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This document describes how <EM>iptables</EM> and
<EM>ebtables</EM> filtering tables interact on a Linux-based bridge.<BR>
Getting a bridging firewall consists of patching the kernel source
- code with two patches.
- The first patch adds <EM>ebtables</EM> support in the kernel.
- The second patch is called "br-nf-bds" and makes
- bridged IP frames/packets go through the <EM>iptables</EM> chains.
+ code with one or two patches.
+ Kernels 2.5.39 and above only need the "br-nf-bds" patch, since ebtables has been integrated in the 2.5.x series.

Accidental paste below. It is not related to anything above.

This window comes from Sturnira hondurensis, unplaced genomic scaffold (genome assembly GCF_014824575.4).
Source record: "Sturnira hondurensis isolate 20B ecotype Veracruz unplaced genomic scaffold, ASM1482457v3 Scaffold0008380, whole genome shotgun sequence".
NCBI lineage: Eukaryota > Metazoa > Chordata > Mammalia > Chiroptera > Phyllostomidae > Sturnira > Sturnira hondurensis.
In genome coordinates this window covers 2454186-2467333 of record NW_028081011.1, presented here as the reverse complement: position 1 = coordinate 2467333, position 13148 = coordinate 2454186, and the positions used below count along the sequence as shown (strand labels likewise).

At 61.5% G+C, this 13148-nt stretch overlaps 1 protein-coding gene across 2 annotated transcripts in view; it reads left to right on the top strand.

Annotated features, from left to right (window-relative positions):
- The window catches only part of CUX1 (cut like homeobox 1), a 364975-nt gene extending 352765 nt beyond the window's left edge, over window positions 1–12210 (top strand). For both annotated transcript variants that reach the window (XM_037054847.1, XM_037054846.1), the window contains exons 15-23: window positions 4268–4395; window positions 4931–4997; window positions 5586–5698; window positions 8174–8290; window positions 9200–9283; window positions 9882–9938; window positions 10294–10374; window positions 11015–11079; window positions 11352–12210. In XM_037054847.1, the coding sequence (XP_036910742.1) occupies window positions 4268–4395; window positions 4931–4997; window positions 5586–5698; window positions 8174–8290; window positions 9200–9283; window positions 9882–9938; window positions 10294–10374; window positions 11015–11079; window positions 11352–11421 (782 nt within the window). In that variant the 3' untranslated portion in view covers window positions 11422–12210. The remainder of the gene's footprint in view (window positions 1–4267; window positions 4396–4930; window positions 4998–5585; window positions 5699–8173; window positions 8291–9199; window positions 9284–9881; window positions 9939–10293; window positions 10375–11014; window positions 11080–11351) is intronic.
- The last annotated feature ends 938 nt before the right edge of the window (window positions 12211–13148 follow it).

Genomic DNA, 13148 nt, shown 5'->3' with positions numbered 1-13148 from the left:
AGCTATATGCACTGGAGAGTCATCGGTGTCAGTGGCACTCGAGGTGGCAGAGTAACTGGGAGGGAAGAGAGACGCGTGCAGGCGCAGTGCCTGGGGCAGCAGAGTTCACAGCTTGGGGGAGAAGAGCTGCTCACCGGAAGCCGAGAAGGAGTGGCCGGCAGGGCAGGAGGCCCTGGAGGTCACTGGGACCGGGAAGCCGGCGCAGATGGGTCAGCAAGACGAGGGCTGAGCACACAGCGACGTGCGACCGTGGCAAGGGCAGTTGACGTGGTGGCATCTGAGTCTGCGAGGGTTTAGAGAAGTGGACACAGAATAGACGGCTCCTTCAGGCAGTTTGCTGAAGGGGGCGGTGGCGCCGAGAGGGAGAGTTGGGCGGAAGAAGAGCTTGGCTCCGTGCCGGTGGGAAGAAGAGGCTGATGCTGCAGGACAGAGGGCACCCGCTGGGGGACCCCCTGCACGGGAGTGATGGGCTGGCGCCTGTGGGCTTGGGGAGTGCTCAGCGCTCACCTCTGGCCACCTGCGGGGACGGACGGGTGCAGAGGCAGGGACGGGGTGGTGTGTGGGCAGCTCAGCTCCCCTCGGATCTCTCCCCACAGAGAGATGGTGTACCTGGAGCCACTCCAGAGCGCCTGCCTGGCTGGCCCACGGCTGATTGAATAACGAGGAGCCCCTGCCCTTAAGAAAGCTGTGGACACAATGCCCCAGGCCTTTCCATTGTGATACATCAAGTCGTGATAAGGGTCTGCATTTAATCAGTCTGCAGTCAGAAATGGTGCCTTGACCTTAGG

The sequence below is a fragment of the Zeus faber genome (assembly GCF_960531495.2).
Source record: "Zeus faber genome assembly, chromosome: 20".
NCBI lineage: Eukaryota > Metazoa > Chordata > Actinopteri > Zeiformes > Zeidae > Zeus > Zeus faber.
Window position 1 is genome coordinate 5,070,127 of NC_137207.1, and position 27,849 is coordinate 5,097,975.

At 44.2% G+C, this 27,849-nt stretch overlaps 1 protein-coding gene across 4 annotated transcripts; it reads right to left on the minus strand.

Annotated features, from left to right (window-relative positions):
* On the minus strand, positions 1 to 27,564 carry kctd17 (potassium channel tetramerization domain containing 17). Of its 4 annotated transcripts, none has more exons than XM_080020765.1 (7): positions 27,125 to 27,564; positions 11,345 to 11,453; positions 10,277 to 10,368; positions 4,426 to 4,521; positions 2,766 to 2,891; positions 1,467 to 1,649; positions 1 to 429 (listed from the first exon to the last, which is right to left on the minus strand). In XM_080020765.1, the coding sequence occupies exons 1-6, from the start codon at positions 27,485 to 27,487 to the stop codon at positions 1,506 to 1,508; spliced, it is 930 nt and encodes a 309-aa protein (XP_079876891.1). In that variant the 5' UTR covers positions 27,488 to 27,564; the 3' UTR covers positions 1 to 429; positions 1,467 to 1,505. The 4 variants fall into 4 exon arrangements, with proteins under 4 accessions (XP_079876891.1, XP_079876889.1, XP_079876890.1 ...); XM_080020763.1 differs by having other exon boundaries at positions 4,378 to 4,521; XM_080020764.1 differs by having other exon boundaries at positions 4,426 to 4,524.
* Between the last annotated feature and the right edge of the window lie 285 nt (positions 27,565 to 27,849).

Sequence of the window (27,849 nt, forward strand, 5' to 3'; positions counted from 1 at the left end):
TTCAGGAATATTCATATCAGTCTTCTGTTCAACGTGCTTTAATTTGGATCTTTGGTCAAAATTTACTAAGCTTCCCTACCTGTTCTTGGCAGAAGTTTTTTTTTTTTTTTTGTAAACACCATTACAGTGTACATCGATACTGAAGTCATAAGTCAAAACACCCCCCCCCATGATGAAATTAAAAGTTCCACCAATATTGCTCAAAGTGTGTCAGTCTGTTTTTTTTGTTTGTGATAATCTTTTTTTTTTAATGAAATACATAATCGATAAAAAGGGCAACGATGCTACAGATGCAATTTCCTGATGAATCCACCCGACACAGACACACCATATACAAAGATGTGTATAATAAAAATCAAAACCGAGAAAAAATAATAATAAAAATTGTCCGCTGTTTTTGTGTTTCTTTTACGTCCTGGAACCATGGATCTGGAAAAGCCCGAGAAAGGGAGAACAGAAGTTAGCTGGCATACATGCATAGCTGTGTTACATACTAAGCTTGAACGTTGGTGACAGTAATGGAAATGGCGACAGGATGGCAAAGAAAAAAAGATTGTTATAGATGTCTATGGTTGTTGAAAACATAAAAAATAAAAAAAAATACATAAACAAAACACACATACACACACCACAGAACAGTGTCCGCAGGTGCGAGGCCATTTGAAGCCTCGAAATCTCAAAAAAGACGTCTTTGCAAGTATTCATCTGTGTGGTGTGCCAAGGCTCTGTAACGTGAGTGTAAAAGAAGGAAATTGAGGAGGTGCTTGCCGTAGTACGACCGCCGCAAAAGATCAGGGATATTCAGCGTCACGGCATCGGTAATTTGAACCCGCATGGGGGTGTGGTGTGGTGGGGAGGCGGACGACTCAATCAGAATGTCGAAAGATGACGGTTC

+ For other kernels, you need to first apply the patch that adds <EM>ebtables</EM> support in the kernel.
+ The "br-nf-bds" patch makes bridged IP frames/packets go through the <EM>iptables</EM> chains.
<EM>Ebtables</EM> filters on the Ethernet layer, while <EM>iptables</EM>
only filters IP packets.<BR>
- It is possible to use <EM>ebtables</EM> without compiling the br-nf-bds
- code into the kernel; and vice versa. The only reason why the br-nf-bds
- patch has to be applied after the <EM>ebtables</EM> patch is because
- some files are changed by both patches.<BR>
The explanations below will use the TCP/IP Network Model.
It should be noted that the br-nf-bds patch sometimes violates the
TCP/IP Network